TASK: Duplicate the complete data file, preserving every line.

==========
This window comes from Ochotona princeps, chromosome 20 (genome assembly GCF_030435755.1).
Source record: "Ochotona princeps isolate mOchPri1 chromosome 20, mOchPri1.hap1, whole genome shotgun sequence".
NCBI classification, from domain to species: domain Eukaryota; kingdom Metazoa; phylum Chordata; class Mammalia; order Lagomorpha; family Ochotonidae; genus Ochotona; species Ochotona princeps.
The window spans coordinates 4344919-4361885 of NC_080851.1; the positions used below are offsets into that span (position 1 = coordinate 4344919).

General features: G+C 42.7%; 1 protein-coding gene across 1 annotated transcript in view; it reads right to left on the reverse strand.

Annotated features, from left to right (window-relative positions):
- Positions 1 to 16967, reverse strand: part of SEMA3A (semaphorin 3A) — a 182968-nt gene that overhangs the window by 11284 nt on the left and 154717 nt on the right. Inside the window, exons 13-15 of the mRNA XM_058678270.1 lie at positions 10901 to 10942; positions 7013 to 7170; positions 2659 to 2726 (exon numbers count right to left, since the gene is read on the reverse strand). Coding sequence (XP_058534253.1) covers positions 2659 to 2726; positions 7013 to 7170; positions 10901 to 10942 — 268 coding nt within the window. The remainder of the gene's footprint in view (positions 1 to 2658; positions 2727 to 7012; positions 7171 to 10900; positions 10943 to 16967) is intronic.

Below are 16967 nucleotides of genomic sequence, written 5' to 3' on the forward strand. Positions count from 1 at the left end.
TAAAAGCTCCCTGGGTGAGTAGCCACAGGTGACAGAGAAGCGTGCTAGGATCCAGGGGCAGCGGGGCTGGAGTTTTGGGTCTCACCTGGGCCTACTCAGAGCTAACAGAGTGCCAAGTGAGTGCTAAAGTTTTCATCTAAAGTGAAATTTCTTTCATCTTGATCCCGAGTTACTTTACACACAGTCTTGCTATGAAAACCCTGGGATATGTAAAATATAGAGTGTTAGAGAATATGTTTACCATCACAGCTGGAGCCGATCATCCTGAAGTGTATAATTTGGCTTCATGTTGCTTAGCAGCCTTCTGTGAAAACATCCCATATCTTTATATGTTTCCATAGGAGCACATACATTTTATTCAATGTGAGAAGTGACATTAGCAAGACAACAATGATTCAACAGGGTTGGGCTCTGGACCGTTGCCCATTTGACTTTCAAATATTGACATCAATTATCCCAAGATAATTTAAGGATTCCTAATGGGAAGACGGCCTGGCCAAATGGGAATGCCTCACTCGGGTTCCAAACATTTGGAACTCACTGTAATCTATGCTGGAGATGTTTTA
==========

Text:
This window comes from Ochotona princeps, chromosome 20 (genome assembly GCF_030435755.1).
Source record: "Ochotona princeps isolate mOchPri1 chromosome 20, mOchPri1.hap1, whole genome shotgun sequence".
NCBI classification, from domain to species: domain Eukaryota; kingdom Metazoa; phylum Chordata; class Mammalia; order Lagomorpha; family Ochotonidae; genus Ochotona; species Ochotona princeps.
The window spans coordinates 4344919-4361885 of NC_080851.1; the positions used below are offsets into that span (position 1 = coordinate 4344919).

General features: G+C 42.7%; 1 protein-coding gene across 1 annotated transcript in view; it reads right to left on the reverse strand.

Annotated features, from left to right (window-relative positions):
- Positions 1 to 16967, reverse strand: part of SEMA3A (semaphorin 3A) — a 182968-nt gene that overhangs the window by 11284 nt on the left and 154717 nt on the right. Inside the window, exons 13-15 of the mRNA XM_058678270.1 lie at positions 10901 to 10942; positions 7013 to 7170; positions 2659 to 2726 (exon numbers count right to left, since the gene is read on the reverse strand). Coding sequence (XP_058534253.1) covers positions 2659 to 2726; positions 7013 to 7170; positions 10901 to 10942 — 268 coding nt within the window. The remainder of the gene's footprint in view (positions 1 to 2658; positions 2727 to 7012; positions 7171 to 10900; positions 10943 to 16967) is intronic.

Below are 16967 nucleotides of genomic sequence, written 5' to 3' on the forward strand. Positions count from 1 at the left end.
TAAAAGCTCCCTGGGTGAGTAGCCACAGGTGACAGAGAAGCGTGCTAGGATCCAGGGGCAGCGGGGCTGGAGTTTTGGGTCTCACCTGGGCCTACTCAGAGCTAACAGAGTGCCAAGTGAGTGCTAAAGTTTTCATCTAAAGTGAAATTTCTTTCATCTTGATCCCGAGTTACTTTACACACAGTCTTGCTATGAAAACCCTGGGATATGTAAAATATAGAGTGTTAGAGAATATGTTTACCATCACAGCTGGAGCCGATCATCCTGAAGTGTATAATTTGGCTTCATGTTGCTTAGCAGCCTTCTGTGAAAACATCCCATATCTTTATATGTTTCCATAGGAGCACATACATTTTATTCAATGTGAGAAGTGACATTAGCAAGACAACAATGATTCAACAGGGTTGGGCTCTGGACCGTTGCCCATTTGACTTTCAAATATTGACATCAATTATCCCAAGATAATTTAAGGATTCCTAATGGGAAGACGGCCTGGCCAAATGGGAATGCCTCACTCGGGTTCCAAACATTTGGAACTCACTGTAATCTATGCTGGAGATGTTTTA